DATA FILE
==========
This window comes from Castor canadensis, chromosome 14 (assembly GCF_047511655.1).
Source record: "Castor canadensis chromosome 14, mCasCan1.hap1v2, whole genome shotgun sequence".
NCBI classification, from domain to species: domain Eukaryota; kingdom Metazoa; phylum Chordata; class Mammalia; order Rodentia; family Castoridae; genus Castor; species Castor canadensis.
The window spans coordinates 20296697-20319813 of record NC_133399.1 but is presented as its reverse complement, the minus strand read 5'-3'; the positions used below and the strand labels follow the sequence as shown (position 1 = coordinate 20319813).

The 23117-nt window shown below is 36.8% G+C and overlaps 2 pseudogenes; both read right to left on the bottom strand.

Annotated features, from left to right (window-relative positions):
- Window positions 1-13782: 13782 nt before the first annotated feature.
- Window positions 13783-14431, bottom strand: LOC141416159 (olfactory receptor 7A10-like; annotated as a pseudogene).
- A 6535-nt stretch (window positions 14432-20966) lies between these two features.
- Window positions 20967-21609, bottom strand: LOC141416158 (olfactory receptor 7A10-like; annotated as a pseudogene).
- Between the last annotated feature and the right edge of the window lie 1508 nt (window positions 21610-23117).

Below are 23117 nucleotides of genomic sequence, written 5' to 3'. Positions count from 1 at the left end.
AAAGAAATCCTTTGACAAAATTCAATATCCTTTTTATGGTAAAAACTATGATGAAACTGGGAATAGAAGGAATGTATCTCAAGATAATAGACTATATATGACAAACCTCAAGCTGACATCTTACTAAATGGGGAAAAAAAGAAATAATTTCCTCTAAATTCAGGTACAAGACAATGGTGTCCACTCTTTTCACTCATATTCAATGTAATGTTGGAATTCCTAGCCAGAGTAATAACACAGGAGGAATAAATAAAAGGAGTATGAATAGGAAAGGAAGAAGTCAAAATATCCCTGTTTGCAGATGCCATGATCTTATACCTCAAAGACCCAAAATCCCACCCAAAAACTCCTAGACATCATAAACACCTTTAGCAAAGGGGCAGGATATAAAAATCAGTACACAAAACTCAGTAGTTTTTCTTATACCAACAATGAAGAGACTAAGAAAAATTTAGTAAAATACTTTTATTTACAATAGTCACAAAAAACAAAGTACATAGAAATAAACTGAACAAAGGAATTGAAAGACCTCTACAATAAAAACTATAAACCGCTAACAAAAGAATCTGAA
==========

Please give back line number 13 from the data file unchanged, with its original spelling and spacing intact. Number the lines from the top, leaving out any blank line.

AAAGAAATCCTTTGACAAAATTCAATATCCTTTTTATGGTAAAAACTATGATGAAACTGGGAATAGAAGGAATGTATCTCAAGATAATAGACTATATATGACAAACCTCAAGCTGACATCTTACTAAATGGGGAAAAAAAGAAATAATTTCCTCTAAATTCAGGTACAAGACAATGGTGTCCACTCTTTTCACTCATATTCAATGTAATGTTGGAATTCCTAGCCAGAGTAATAACACAGGAGGAATAAATAAAAGGAGTATGAATAGGAAAGGAAGAAGTCAAAATATCCCTGTTTGCAGATGCCATGATCTTATACCTCAAAGACCCAAAATCCCACCCAAAAACTCCTAGACATCATAAACACCTTTAGCAAAGGGGCAGGATATAAAAATCAGTACACAAAACTCAGTAGTTTTTCTTATACCAACAATGAAGAGACTAAGAAAAATTTAGTAAAATACTTTTATTTACAATAGTCACAAAAAACAAAGTACATAGAAATAAACTGAACAAAGGAATTGAAAGACCTCTACAATAAAAACTATAAACCGCTAACAAAAGAATCTGAA